• Home

  • Custom Ecommerce
  • Application Development
  • Database Consulting
  • Cloud Hosting
  • Systems Integration
  • Legacy Business Systems
  • Security & Compliance
  • GIS

  • Expertise

  • About Us
  • Our Team
  • Clients
  • Blog
  • Careers

  • VisionPort

  • Contact
  • Our Blog

    Ongoing observations by End Point Dev people

    Rails 3.1: Upgrading a Simple App — Part 1

    Steph Skardal

    By Steph Skardal
    September 21, 2011

    Here at End Point, I’ve worked with a few Rails 3 applications in production and a couple of Rails 3.1 apps in development, so I’ve become familiar with the new features and functionality including the Rails 3.1 Asset Pipeline that I mentioned earlier this year. I thought it was a good time to upgrade our website to Rails 3.1 and share the experience.

    To start, here’s a quick summary of our website:

    • Simple Rails application running on Rails 2.1.2 with no database
    • Static pages throughout the site, fully cached
    • Rake tasks to generate partials throughout the site to display dynamic blog content
    • Site uses a moderate amount of jQuery and jQuery plugins.
    • Site is optimized in terms of asset serving (ETags, Expires headers, CSS sprites, etc.)

    While I’ve worked with a few Rails 3 apps, I haven’t been involved in the actual upgrade process myself. There are plenty of resources out there with upgrade advice, including a few RailsCasts (one, two, and three). My favorite resource was the rails_upgrade gem, a gem that is now officially supported by Rails to help with the upgrade process. I followed the instructions to install the gem (script/plugin install git://github.com/rails/rails_upgrade.git) to install it as a plugin in our site’s application in a fresh git branch (on a camp, of course!).

    The rails_upgrade provides a few new rake tasks for checking compatibility, upgrading the routes, creating a Gemfile, and upgrading configuration. For me, the most valuable task was the rake rails:upgrade:check task. Here’s what the output looked like for this app:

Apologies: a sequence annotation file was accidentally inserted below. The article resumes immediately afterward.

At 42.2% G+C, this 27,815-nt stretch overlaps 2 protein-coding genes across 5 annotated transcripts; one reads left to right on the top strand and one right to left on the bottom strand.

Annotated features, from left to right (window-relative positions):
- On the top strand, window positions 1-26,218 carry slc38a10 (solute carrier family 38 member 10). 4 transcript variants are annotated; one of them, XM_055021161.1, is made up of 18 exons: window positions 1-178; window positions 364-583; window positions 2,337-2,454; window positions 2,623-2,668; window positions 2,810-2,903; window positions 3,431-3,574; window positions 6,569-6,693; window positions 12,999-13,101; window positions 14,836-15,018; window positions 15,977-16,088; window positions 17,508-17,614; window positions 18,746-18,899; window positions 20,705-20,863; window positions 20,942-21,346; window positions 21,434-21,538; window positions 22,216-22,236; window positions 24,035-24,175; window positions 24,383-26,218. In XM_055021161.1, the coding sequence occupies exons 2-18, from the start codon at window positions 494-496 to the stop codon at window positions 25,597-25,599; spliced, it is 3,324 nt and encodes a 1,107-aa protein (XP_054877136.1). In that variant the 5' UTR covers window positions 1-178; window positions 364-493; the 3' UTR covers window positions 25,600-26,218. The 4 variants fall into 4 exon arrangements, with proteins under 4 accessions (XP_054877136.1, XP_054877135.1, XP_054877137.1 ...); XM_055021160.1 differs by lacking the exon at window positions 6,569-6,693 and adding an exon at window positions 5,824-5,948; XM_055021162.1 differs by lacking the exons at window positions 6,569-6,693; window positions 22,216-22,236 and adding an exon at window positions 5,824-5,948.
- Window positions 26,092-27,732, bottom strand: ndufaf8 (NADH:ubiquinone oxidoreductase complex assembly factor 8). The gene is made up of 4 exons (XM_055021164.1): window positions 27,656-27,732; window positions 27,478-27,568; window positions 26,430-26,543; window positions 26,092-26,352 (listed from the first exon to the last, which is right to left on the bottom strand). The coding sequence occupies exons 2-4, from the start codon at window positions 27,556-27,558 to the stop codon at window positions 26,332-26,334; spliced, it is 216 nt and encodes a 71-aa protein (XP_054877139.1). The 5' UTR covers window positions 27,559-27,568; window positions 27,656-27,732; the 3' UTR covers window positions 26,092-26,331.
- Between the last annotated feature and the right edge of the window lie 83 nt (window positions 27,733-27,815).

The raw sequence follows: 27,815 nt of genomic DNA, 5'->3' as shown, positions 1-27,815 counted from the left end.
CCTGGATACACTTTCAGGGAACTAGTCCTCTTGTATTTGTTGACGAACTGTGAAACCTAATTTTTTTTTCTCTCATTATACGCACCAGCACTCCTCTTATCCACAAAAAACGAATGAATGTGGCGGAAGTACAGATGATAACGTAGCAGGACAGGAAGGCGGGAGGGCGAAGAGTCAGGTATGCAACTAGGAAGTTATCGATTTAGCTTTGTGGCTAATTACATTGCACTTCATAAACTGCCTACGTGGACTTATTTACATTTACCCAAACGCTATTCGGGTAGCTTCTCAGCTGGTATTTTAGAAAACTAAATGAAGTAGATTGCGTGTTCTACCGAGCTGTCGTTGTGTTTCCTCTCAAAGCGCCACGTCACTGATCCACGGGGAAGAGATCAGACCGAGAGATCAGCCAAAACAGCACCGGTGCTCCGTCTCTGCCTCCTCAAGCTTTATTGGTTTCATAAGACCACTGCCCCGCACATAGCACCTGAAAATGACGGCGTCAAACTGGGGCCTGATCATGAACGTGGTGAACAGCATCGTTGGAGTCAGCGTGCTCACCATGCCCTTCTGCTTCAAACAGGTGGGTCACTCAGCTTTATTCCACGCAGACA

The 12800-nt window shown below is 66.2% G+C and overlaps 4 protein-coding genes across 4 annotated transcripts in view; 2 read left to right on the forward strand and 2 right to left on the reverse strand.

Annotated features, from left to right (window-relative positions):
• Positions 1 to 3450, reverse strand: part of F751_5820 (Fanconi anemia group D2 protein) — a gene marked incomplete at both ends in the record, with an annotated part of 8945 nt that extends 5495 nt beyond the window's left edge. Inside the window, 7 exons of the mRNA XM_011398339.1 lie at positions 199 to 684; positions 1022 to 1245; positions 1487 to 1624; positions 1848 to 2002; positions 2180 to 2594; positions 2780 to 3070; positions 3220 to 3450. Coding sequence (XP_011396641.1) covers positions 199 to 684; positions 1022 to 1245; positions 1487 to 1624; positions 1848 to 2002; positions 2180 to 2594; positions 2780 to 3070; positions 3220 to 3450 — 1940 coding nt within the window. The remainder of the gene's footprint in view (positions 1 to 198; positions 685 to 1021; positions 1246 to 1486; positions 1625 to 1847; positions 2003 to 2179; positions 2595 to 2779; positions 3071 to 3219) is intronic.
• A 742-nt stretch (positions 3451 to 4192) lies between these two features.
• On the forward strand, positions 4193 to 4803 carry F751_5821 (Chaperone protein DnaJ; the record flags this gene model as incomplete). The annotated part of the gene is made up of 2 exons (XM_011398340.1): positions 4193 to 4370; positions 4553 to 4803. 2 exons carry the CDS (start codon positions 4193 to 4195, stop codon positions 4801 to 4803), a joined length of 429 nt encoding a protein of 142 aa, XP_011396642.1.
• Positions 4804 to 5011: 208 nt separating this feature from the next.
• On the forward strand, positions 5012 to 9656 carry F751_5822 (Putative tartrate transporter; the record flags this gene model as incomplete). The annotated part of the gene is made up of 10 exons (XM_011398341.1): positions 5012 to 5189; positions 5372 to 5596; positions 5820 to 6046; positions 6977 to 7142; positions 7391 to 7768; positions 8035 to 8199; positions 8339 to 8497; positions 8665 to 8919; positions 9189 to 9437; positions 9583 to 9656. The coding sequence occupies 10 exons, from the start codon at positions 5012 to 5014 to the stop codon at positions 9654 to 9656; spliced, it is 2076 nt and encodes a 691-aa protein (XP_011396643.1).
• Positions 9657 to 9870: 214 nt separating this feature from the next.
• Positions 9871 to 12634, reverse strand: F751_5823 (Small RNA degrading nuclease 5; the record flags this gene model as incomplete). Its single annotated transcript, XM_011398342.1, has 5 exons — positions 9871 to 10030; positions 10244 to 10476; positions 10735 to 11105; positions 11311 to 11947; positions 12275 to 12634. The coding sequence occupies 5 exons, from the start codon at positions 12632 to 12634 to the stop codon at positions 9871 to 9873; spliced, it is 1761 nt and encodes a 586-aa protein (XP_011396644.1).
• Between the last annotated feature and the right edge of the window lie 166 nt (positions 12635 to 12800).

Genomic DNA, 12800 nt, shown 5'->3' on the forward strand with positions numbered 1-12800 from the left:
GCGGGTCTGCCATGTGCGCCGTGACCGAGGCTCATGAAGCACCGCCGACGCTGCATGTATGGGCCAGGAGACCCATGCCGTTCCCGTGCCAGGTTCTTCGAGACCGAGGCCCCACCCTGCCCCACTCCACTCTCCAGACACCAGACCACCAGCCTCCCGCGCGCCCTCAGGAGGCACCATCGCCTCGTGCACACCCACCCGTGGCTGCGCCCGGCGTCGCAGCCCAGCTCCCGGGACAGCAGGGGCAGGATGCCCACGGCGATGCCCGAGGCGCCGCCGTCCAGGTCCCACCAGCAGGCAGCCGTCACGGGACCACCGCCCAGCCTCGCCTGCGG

Deprecated session secret setting

    Previously, session secret was set directly on ActionController::Base; it’s now config.secret_token. More information: http://lindsaar.net/2010/4/7/rails_3_session_secret_and_session_store

    The culprits:

    • config/initializers/session_store.rb

    Old router API

    The router API has totally changed. More information: http://yehudakatz.com/2009/12/26/the-rails-3-router-rack-it-up/

    The culprits:

    • config/routes.rb

    New file needed: config/application.rb

    You need to add a config/application.rb. More information: http://omgbloglol.com/post/353978923/the-path-to-rails-3-approaching-the-upgrade

    The culprits:

    • config/application.rb

    Deprecated constant(s)

    Constants like RAILS_ENV, RAILS_ROOT, and RAILS_DEFAULT_LOGGER are now deprecated. More information: http://litanyagainstfear.com/blog/2010/02/03/the-rails-module/

    The culprits:

    • app/views/layouts/application.rhtml

    Soon-to-be-deprecated ActiveRecord calls

    Methods such as find(:all), find(:first), finds with conditions, and the :joins option will soon be deprecated. More information: http://m.onkey.org/2010/1/22/active-record-query-interface

    The culprits:

    • app/views/blog_archive/_ruby_on_rails.html.erb

    Deprecated AJAX helper calls

    AJAX javascript helpers have been switched to be unobtrusive and use :remote => true instead of having a seperate function to handle remote requests. More information: http://www.themodestrubyist.com/2010/02/24/rails-3-ujs-and-csrf-meta-tags/